31. Let me emphasise that these proposed new laws do not extend to the wider business community. That is not to say that their cybersecurity is not important. As Mr Mark Lee had noted in his speech, confidential business information that our companies and organisations hold are also important and potentially sensitive in their own context. Our companies and organisations must recognise this and take the commensurate steps to address their own data security risks. The Government offers our support to them through other non-regulatory means. 

a. For example, the SG Cyber Safe Programme. These are schemes to help the Singapore business community,  be more cyber secure. This includes the Cyber Essentials and Cyber Trust marks, which are certification schemes that recognise enterprises that have implemented good cybersecurity practices. CSA has also developed cybersecurity informational toolkits for companies of various profiles to guide enterprise leaders and their employees on cybersecurity best practices. Additionally, enterprises getting started on cybersecurity can use the Cybersecurity Health Plans programme, where consultants help them improve their cyber resilience, and help to develop a plan tailored to their needs. I urge all enterprises to apply for the various schemes and marks and take advantage of the resources available to uplift their cybersecurity posture.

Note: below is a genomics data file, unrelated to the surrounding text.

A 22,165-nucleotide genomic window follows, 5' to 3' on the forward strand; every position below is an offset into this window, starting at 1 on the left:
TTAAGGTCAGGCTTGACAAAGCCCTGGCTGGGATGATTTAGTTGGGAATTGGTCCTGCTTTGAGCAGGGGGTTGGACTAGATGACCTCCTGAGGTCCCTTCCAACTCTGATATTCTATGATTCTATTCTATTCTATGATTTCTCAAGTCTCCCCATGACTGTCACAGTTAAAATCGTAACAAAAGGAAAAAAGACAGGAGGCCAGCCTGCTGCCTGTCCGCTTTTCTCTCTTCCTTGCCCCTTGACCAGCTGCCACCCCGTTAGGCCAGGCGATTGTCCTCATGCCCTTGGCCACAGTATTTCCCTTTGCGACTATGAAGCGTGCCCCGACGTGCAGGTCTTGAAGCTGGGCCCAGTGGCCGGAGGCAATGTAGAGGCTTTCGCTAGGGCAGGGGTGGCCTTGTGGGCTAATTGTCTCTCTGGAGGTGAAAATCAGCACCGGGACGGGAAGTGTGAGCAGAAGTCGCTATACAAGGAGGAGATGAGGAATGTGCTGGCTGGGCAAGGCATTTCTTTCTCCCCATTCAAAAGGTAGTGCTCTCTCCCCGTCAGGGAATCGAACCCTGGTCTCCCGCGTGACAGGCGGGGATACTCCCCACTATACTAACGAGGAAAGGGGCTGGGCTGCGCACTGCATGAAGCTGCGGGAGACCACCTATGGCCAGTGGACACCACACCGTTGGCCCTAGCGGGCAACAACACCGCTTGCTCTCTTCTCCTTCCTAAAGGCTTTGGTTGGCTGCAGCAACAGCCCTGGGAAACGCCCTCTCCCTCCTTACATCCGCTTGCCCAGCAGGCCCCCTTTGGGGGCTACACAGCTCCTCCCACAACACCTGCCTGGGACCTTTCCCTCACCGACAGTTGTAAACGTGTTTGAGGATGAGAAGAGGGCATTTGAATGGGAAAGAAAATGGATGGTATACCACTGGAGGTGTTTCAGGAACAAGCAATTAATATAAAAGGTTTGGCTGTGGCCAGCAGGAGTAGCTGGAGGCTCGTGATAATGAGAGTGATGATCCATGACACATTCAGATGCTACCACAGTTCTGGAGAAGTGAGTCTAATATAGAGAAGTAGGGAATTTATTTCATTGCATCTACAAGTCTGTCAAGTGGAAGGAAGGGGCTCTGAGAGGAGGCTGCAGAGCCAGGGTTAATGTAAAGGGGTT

b. I also thank Ms Jean See, Mr Neil Parekh, Ms Razwana Begum and Mr Mark Lee for their suggestions of other non-regulatory initiatives that the Government could consider, particularly on shifting the mindset of stakeholders from one of compliance to one of partnership. CSA will study these suggestions.

32.     CSA has had a good track record in administering the Cybersecurity Act over the past six years. CSA works closely with the regulated entities to address their needs and concerns, and to date, no appeals have been made against CSA’s decisions, orders or directions.  This is in large part due to the good work of our CSA officers. We have been able to attract and retain officers with a high degree of expertise, professionalism and integrity, who are able to balance between the considerations of security, useability and cost, and who understand and believe in the mission of securing Singapore’s cyberspace.

33.     Cybersecurity is a team effort. We must continually improve our defences against cyber threats that are growing in scale and sophistication. Today, the Government proposes to strengthen our legislation so that we can ensure the cybersecurity of systems and entities that are important to Singapore’s national interests. I thank Members for their support of this Bill. Mr Speaker, I beg to move.


1  Hiscox Group’s Cyber Readiness Report 2023.